The Agorist Critique Of Marxist Class Theory

AGORIST CLASS THEORY [PDF]: A Left Libertarian Approach to Class Conflict Analysis By Wally Conger

Foreword
Introduction
The Failure of Marxism
The Marxist Appeal
Precursors to Marxist Class Theory
Marxist Classes
The Agorist Critique of Marxist Class Theory
Libertarian Class Analysis
Radical Libertarian Class Analysis
Agorist Class Theory
Agorist Solutions for Marxist Problems
Appendix: Cui Bono? Introduction to Libertarian Class Theory (1973)

Marx’s Class Theory failed to see that those workers classically considered proletariat would become growingly obsolescent. In North America, unionized skilled workers are in decline, being absorbed by new entrepreneurship (franchising, independent contracting and consulting), the service industry, scientific research and development, increased managerial function without human labor underneath for exploitation, and bureaucracy. Wrote SEK3:

The entrepreneurial problem is unsolvable for Marxism, because Marx failed to recognize the economic category. The best Marxists can do is lump them with new, perhaps mutated, capitalist forms. But if they are to fit the old class system, they are petit bourgeois, the very group that is to either collapse into proletarians or rise into the monopoly capitalist category. Small business should not increase in the ‘advanced, decadent stages of capitalism.’

Marxism also does not deal with the persistent Counter-Economy (i.e., a peaceful black market or underground economy). There is a spectrum of the Counter-Economy “tainting” workers, entrepreneurs, and even capitalists. Said Konkin:

Scientists, managers, even civil servants do not merely accept bribes and favors but actively seek second, unreported employment in the ‘black market.’ And the more ‘socialist’ the State, the bigger the nalevo, ‘black work’ or ‘underground’ component of the economy. … [T]his turns Marx ‘on his head’ … : ‘advanced capitalism’ is generating runaway free-enterprise (the Old-Fashioned kind) in reaction; the more decadent (statist) the capitalism, the more virulent the reaction and the larger the Counter-Economy.

But even worse is the class of Counter-Economists. That is, by Marxist class structure, the black marketeers cannot be a class: workers, capitalists and entrepreneurs in active collusion against a common enemy, the State. True, many do not perceive themselves as in a common class and some even try to deny their ‘black’ activities even to themselves, thanks to religious and social guilt induction. And yet, when the agents of the State appear to enforce the ‘laws’ of the Power Elite, the Counter-Economists from tax-dodging businessman to drug-dealing hippie to illegal alien to feminist midwife are willing to signal each other with the universal: ‘Watch it, the fuzz/pigs/flics/federales/etc.!’ …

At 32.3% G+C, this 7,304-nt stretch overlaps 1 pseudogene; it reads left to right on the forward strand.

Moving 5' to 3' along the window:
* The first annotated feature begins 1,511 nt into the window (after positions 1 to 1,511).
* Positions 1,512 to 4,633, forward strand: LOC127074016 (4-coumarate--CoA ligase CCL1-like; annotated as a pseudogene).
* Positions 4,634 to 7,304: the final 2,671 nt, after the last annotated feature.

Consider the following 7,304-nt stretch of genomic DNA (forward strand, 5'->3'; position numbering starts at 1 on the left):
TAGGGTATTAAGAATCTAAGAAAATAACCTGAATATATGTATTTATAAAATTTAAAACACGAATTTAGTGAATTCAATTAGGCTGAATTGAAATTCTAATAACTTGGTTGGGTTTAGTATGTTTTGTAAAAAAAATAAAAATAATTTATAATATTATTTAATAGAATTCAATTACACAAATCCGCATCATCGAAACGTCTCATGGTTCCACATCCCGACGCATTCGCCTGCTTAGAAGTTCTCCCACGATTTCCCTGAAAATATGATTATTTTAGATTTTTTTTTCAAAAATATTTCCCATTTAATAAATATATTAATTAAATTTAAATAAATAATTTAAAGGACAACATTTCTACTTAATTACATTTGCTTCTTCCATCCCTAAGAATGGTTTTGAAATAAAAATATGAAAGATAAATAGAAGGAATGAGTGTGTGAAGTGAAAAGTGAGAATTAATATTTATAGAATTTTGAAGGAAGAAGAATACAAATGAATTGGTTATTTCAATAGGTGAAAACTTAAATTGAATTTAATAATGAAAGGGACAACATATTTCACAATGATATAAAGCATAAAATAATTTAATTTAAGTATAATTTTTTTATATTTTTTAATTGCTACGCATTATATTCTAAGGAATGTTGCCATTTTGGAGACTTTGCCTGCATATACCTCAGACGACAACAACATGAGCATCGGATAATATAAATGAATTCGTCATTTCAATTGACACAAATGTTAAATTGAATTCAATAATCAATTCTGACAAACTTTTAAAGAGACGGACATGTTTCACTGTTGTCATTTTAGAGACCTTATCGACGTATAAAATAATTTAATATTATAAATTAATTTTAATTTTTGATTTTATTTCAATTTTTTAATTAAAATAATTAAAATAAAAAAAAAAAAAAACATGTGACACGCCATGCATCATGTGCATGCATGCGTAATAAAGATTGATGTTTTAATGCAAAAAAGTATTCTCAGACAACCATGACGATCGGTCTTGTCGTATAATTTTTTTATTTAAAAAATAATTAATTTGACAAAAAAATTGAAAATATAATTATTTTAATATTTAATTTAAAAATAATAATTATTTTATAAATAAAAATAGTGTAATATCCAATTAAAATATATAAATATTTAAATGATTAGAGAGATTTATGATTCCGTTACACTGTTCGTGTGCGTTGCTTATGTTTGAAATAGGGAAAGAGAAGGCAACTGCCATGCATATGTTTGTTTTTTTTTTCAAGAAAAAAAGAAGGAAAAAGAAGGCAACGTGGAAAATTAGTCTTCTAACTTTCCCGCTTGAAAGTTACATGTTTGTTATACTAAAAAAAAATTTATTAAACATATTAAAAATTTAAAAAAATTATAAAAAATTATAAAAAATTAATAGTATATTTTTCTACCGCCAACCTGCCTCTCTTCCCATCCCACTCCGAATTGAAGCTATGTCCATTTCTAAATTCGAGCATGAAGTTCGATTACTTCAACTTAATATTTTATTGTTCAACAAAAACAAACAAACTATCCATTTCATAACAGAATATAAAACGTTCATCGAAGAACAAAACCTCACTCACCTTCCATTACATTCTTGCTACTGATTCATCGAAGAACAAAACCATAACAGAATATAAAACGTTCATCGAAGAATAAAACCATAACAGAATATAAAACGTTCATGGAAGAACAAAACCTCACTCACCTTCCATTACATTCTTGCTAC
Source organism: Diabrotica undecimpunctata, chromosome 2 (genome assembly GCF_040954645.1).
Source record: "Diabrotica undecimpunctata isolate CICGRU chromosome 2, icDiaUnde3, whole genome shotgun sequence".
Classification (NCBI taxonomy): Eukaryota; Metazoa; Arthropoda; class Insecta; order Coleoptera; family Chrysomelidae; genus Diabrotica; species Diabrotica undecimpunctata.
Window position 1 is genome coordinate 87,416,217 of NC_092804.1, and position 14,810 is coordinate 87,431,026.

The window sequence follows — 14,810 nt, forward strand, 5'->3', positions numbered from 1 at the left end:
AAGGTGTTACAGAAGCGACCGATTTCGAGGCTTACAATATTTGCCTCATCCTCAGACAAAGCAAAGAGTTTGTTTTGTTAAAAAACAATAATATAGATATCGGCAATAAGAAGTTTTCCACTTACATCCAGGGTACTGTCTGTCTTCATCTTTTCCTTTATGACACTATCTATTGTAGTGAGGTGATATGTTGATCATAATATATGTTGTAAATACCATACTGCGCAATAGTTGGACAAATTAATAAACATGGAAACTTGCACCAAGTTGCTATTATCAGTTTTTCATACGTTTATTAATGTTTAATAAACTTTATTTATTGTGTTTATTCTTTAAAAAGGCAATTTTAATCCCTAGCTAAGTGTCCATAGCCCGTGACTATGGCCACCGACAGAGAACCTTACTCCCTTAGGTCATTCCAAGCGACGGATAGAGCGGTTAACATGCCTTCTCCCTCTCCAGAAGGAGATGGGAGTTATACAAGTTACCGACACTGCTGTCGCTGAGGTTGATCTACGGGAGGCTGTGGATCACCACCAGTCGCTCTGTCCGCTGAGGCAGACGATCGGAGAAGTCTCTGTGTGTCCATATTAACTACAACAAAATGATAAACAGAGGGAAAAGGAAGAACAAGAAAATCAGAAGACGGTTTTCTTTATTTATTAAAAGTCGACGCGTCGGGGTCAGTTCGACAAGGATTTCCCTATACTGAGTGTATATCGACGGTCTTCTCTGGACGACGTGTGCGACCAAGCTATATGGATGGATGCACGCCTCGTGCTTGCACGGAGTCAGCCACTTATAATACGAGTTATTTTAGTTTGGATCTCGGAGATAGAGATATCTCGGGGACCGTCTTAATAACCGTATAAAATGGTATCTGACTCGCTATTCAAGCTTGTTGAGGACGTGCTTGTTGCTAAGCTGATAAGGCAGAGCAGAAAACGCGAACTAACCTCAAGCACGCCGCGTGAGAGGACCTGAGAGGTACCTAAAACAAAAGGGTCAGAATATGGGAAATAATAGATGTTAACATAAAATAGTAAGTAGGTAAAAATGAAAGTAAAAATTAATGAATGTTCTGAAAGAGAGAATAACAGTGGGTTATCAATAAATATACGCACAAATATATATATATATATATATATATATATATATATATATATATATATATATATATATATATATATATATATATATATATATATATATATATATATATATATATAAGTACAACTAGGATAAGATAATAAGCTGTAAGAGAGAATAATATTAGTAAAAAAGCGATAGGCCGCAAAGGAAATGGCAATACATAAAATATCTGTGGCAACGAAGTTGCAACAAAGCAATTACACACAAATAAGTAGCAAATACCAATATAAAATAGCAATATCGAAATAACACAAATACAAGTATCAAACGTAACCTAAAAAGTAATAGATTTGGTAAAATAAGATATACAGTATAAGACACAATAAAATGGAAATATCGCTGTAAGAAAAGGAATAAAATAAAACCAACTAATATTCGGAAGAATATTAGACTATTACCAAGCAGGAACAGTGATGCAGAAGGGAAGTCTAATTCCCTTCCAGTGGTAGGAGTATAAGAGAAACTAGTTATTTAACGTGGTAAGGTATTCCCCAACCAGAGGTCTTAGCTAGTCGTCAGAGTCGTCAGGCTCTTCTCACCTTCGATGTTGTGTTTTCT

Even in extreme cases, the commonality of the Counter-Economist has generated an economic determinism as strong as any Marx considered to weld ‘class unity.’ But this is still not the worst.

This class unity is not that of a workers’ class (though workers are heavily involved) nor of a capitalist class (though capitalists are involved) nor even of a ruling class — this class is based on the commonality of risk, arising from a common source (the State). And risk is not proletarian (or particularly capitalist); it is purely entrepreneurial.

Again, to make it clear, if the ‘entrepreneuriat’ are tossed into the capitalist class, then the Marxist must face the contradiction of ‘capitalists’ at war with the capitalist-controlled State.

At this point, Marx’s class analysis is in shreds. Clearly, oppression exists, but another model is needed to explain how it works.

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